January 15

On Wednesday morning at about 9 a.m. EST (2020-Jan-15 13:57 UTC with 1 hour, 47 minutes uncertainty), Near Earth Object (2017 RZ15), between 10 and 23 meters (33 to 74 feet) in size, will pass Earth at between 10.0 and 16.4 lunar distances (nominally 12.1), traveling at 7.39 kilometers per second (16,530 miles per hour).

At about 8 p.m. EST (2020-Jan-16 00:58 UTC with 5 minutes uncertainty), Near Earth Object (2020 AZ1), between 13 and 28 meters (42 to 93 feet) in size, will pass Earth at between 8.1 and 8.3 lunar distances (nominally 8.2), traveling at 3.95 kilometers per second (8,850 miles per hour).

At about 11:30 p.m. EST (2020-Jan-16 04:34 UTC with 5 minutes uncertainty), Near Earth Object (2019 YD3), between 17 and 38 meters (55 to 123 feet) in size, will pass Earth at between 6.8 and 6.9 lunar distances (nominally 6.9), traveling at 4.84 kilometers per second (10,830 miles per hour).

January 17

On Friday morning, the bright star Spica will appear about 8 degrees to the lower right of the waning half-full Moon. For the Washington, DC area, Spica will rise in the east at about 12:24 a.m. EST.

Later on Friday morning, at 7:58 a.m. EST, the waning Moon will appear half-full as it reaches its last quarter.

On Friday afternoon at about 4:15 p.m. EST (2020-Jan-17 21:16 UTC with 3 minutes uncertainty), Near Earth Object (2020 AD1), between 15 and 33 meters (48 to 107 feet) in size, will pass Earth at between 9.0 and 9.2 lunar distances (nominally 9.1), traveling at 4.49 kilometers per second (10,050 miles per hour).

January 18

Although the planet Mars and the bright star Antares will appear near each other for several weeks, Saturday morning will be when they will appear at their closest, less than 5 degrees apart. Mars will appear to the upper left and Antares to the lower right. Antares is a reddish star, similar in color to Mars. Ares in the Greek name for Mars, and the name Antares is sometimes translated as "the rival of Mars" due to their similar appearance. For the Washington, DC area, Antares will rise in the southeast at around 4:21 a.m. EST. Morning twilight will begin at 6:22 a.m. EST.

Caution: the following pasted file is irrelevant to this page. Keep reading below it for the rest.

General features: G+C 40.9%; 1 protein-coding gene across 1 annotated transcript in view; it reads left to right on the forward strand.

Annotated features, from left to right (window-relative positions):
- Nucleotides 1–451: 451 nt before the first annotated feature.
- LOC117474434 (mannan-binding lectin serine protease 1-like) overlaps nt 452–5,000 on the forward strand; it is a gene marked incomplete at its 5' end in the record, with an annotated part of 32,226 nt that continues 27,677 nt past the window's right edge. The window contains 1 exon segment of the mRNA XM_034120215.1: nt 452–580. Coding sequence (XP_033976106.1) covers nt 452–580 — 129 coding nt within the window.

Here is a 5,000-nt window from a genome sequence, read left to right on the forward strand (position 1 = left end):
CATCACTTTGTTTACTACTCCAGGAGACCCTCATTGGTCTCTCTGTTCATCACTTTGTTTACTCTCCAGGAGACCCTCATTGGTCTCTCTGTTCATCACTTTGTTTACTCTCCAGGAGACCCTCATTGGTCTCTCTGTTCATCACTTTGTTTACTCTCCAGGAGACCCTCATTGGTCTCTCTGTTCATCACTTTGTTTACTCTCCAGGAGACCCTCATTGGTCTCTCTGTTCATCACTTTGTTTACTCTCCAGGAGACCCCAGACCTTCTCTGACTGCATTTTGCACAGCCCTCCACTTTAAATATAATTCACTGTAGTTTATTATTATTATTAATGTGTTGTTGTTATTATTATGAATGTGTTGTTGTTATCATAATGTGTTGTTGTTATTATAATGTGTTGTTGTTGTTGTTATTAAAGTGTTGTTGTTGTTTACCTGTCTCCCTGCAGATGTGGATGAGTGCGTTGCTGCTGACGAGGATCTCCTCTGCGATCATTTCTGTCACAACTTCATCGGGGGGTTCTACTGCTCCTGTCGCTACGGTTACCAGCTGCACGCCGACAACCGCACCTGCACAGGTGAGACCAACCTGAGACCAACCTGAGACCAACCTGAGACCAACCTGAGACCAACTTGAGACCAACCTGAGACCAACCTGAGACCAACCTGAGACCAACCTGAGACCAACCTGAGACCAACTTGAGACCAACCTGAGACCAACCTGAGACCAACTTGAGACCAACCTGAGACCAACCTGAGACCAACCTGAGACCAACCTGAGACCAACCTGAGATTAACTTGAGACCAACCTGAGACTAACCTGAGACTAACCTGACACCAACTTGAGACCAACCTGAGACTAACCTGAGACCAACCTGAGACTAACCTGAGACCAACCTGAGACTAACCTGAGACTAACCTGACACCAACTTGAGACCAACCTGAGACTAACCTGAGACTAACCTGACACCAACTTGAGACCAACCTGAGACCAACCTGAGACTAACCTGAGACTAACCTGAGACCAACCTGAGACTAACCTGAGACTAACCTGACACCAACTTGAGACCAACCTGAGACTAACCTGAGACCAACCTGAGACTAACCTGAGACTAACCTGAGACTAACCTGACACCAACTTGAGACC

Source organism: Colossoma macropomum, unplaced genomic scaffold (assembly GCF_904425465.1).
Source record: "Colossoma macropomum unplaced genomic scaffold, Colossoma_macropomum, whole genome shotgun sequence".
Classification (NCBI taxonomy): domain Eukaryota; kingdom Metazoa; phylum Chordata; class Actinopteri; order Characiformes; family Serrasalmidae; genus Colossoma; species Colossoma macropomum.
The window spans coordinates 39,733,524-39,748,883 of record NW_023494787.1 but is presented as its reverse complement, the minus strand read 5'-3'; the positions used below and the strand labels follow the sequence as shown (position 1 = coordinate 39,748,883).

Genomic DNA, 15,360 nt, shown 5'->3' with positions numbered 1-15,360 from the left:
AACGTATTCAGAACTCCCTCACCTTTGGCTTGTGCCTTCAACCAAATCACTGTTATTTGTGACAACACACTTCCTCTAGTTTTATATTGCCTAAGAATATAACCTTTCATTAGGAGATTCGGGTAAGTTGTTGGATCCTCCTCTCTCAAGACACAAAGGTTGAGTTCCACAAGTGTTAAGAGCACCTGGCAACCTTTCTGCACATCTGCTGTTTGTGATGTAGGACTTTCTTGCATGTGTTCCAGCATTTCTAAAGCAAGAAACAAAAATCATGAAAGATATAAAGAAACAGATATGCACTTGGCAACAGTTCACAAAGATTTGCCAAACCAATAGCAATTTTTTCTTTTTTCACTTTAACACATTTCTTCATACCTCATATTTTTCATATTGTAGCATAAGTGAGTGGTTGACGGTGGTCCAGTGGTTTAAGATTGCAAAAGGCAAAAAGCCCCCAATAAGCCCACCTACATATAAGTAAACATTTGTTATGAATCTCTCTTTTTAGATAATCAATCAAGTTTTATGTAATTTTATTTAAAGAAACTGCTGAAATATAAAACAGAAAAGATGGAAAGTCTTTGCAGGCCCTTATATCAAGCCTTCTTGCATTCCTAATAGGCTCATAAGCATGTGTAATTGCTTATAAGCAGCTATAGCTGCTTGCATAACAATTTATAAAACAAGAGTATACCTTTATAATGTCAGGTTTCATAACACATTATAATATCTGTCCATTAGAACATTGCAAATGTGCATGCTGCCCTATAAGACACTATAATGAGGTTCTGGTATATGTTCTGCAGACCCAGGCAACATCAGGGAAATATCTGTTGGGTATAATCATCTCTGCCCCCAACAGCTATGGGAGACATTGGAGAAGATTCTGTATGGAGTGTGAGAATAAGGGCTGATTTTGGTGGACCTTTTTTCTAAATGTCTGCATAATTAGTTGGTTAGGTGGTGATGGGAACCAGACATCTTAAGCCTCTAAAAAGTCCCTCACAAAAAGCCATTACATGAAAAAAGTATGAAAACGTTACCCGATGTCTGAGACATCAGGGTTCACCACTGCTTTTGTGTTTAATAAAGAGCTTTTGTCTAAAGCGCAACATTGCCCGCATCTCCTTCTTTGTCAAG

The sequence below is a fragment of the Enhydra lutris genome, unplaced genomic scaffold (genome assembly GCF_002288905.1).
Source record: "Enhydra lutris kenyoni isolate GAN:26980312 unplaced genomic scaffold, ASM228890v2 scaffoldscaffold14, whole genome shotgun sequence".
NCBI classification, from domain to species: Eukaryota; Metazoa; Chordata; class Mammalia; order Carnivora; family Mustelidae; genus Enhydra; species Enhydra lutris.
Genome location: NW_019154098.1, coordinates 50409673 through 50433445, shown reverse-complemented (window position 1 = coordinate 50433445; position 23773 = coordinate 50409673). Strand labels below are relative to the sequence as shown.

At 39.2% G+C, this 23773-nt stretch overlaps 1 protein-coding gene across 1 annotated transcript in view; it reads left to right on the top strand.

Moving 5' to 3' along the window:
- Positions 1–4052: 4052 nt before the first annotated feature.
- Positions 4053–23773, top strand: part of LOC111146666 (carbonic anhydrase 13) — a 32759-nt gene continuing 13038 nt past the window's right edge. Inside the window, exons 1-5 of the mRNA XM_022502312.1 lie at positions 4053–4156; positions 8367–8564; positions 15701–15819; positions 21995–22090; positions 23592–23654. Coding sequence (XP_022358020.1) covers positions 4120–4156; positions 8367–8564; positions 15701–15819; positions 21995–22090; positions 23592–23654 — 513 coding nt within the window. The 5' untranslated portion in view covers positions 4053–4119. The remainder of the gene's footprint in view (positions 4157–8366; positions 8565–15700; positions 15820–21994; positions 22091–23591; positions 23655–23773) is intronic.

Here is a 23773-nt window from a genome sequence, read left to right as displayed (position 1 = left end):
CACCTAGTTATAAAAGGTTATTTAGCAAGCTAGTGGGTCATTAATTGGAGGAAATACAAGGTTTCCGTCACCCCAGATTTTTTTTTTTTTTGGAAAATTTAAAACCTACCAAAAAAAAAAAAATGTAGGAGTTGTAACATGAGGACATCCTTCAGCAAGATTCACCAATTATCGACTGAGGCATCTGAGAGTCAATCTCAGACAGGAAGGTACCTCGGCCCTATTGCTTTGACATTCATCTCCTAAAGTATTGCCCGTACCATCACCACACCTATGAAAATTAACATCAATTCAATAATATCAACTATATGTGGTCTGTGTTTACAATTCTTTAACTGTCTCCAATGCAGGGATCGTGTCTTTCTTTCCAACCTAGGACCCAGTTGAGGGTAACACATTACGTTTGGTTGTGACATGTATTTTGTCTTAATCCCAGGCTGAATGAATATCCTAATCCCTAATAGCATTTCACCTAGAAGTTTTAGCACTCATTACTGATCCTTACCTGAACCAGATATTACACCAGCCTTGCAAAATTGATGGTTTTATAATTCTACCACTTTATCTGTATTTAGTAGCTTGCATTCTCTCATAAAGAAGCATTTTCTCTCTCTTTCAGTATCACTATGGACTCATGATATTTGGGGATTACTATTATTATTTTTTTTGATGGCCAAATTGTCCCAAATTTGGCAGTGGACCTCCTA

For the Washington, DC area (and similar latitudes at least), Saturday morning will be the first morning when the bright planet Jupiter will appear just above the horizon in the east-southeast at the time morning twilight begins.

January 19

Sometime around Sunday evening, (2020-Jan-20 00:33 UTC with 7 hours, 25 minutes uncertainty), Near Earth Object (2020 AQ1), between 101 and 226 meters (332 to 741 feet) in size, will pass Earth at between 9.6 and 11.0 lunar distances (nominally 10.3), traveling at 27.43 kilometers per second (61,360 miles per hour).

January 20

On Monday morning, the waning crescent Moon, the planet Mars, and the bright star Antares will form a rough triangle in the southeastern sky, with the Moon above, Mars to the lower left, and Antares below and to the right. For the Washington, DC area, Antares will be the last to rise in the east-southeast at 4:13 AM, and morning twilight will begin around 6:22 a.m. EST.

January 22

On the morning of Wednesday if you have a clear view of the horizon in the east-southeast, you may be able to see the bright planet Jupiter appearing about 8 degrees to the lower left of the thin, waning, crescent Moon. For the Washington, DC area, Jupiter will rise at 6:09 a.m. and morning twilight will begin 12 minutes later at around 6:21 a.m. EST. The pair will appear even closer the next morning, but will be harder to see, with the Moon rising after morning twilight has already begun.

January 24